Sunday, January 06, 2008


One more post on l'affaire Muschamp:

First, I am satisfied at this point that "Story Two" as outlined in this post is essentially Muschamp's side of his brief job search, as related by the coach to his own friends. I'm sorry to contradict Phillip Marshall, whose work I hold in the highest regard, but from talking to people inside and outside of the AU athletic department, I now believe the portion of Story Two concerning bowl tickets is essentially accurate. Whether any conflict or misunderstanding or what have you regarding those tickets did or should have contributed to Muschamp's decision is beyond my pay grade (which, considering I don't get paid for this, isn't saying very much).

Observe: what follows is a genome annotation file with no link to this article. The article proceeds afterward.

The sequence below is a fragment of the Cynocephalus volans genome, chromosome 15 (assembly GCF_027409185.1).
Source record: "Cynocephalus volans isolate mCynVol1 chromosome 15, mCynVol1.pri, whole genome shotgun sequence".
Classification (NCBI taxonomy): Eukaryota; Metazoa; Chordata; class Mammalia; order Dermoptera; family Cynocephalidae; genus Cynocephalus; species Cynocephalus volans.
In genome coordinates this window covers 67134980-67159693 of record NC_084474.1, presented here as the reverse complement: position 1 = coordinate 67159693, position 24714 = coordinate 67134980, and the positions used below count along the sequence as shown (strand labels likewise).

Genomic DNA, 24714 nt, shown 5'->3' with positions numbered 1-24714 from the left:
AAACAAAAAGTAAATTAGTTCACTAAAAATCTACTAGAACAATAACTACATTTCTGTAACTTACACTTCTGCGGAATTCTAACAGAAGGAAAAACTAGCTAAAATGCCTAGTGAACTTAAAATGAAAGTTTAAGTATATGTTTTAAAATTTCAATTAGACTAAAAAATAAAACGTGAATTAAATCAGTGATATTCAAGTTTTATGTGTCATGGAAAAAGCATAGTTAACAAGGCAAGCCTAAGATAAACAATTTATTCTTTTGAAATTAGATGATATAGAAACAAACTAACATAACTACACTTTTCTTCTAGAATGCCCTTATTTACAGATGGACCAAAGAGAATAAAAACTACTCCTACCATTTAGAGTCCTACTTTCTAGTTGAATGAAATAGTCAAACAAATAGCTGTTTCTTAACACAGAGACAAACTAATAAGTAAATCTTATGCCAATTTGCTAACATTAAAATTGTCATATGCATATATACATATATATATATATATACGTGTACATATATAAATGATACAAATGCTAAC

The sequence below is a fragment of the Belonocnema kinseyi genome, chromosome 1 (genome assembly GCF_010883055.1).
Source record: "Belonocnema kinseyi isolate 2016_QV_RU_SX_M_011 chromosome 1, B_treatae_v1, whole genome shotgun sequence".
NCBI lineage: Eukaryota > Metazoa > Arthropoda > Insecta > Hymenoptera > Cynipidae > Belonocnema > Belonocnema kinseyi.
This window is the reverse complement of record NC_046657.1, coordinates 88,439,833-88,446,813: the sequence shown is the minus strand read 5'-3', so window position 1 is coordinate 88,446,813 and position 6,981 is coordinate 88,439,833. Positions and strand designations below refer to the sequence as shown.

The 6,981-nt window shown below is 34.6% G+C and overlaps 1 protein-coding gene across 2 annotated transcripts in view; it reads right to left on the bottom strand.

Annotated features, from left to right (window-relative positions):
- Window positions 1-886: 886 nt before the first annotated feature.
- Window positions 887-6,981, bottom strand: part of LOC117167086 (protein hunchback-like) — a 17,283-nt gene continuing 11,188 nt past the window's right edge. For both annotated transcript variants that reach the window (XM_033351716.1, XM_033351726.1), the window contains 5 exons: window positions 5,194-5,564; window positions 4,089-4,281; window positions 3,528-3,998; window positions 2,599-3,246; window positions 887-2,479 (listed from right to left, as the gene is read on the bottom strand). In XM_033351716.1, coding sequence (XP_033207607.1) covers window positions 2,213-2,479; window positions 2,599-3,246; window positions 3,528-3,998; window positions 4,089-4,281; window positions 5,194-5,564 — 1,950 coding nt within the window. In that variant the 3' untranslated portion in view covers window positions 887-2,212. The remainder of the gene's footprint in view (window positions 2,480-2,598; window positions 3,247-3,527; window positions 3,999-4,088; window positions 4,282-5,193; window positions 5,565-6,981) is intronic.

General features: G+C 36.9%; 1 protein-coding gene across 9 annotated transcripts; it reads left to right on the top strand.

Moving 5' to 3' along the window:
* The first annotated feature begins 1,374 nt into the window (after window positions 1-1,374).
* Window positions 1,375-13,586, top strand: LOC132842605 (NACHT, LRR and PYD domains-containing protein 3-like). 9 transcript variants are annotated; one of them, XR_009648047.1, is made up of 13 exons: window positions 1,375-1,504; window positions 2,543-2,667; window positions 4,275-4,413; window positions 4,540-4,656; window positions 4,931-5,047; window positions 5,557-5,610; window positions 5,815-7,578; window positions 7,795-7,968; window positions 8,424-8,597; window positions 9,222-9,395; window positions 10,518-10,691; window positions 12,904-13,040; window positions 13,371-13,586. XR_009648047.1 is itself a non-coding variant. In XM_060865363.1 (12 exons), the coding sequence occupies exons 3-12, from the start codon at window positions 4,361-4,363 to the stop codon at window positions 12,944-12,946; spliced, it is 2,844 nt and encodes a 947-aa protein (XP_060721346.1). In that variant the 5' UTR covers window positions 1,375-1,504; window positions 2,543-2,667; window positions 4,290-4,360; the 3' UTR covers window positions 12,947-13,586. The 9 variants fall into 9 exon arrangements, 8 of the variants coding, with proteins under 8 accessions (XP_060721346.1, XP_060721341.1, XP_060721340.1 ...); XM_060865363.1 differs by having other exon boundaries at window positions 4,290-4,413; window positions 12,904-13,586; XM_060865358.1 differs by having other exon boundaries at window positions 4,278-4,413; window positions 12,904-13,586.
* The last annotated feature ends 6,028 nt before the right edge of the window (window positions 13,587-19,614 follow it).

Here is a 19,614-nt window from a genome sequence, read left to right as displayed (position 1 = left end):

One thing that is clear to me is that almost nobody has come out of this mess looking good, with the sole and somewhat ironic exception of Tommy Tuberville. If Muschamp really let his emotions get away from him over words he didn't like in his contract and/or a few bowl tickets badly enough to yank up his family and move halfway across the country to take a pay cut, quite frankly he needs to grow up. If, conversely, he simply thought Texas presented a better opportunity and he's using the contract-and-tickets story to semi-privately justify himself, he also needs to grow up. Neither option puts him in a good light, and although I think the guy is a superb young football coach, everybody involved is probably better off with him working somewhere else after all of this.